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The benefits issuers enjoyed by offering generous card rewards are fading

The trend: Pandemic-era credit card perks could take a toll on issuers as headwinds buffet the economy this year, per the Wall Street Journal.

How we got here: As consumers shifted toward debit at the onset of the pandemic, many issuers revamped their rewards to encourage credit card spending.

This included pivoting rewards from travel toward everyday spending categories like groceries. Many also introduced rewards that catered to pandemic-era consumer trends, like at-home fitness programs and streaming services.

Why it matters: Now, issuers are spending more than ever on card benefits, even as consumer spending growth wobbles.

  • Six of the largest card issuers in the US spent a combined $68 billion for rewards and other related expenses in 2022, increasing about 4% from 2019, per the Journal.
  • Rewards expenses among large banks accounted for about 4.5% of card purchase volume in 2021, up from 3.5% in 2015, per Federal Reserve data.

But even as issuers toss money at rewards, consumers are pumping the breaks on credit card spending: US credit card transaction volume will increase just 2% year over year (YoY) in 2023—slowing from last year’s 9.9% jump and a 21.5% surge in 2021, per Insider Intelligence forecasts.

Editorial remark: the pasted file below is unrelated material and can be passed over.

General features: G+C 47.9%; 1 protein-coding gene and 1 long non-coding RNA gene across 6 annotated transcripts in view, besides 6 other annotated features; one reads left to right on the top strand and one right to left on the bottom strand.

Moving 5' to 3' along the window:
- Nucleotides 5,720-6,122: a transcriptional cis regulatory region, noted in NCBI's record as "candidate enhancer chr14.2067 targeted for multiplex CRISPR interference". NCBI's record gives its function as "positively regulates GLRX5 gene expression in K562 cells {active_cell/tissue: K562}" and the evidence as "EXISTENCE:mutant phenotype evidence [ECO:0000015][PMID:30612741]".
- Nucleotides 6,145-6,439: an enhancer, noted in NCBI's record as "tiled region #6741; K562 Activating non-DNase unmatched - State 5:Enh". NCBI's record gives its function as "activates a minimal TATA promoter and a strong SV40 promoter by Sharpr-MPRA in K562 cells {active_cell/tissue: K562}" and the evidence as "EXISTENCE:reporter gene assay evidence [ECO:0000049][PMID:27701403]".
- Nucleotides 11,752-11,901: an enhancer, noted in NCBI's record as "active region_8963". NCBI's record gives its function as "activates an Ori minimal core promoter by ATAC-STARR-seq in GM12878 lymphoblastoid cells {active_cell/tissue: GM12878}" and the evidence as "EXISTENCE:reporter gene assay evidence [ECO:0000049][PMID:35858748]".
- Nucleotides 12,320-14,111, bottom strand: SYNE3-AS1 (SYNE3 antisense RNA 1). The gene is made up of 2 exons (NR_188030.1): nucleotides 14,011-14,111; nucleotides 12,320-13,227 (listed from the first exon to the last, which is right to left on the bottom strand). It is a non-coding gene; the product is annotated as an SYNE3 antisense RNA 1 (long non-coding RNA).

There are also signs that some consumers are feeling financially strained, compounding issuer risks: Discover, Bank of America, JPMorgan, and other banks reported a slight increase in delinquencies in January relative to last year (though delinquencies generally remain below pre-pandemic levels).

The big takeaway: Rising rewards costs and laggard loan growth could squeeze issuers’ margins. That may encourage more issuers to devalue their card benefits. But issuers will need to tread lightly when devaluing rewards to avoid pushing away high spenders.

  • American Express, for example, benefits from a virtuous cycle in which the bank's premium spenders attract big-name promotional partners, which in turn attracts more customers and spending.
  • But Amex recently removed one of its biggest travel perks: It began charging Platinum cardholders $50 for each guest they bring to Centurion airport lounges instead of letting cardholders bring two guests for free.

These sorts of changes might be needed to help preserve issuers’ bottom lines and avoid a profit squeeze later on.

This article originally appeared in Insider Intelligence's Payments Innovation Briefing—a daily recap of top stories reshaping the payments industry. Subscribe to have more hard-hitting takeaways delivered to your inbox daily.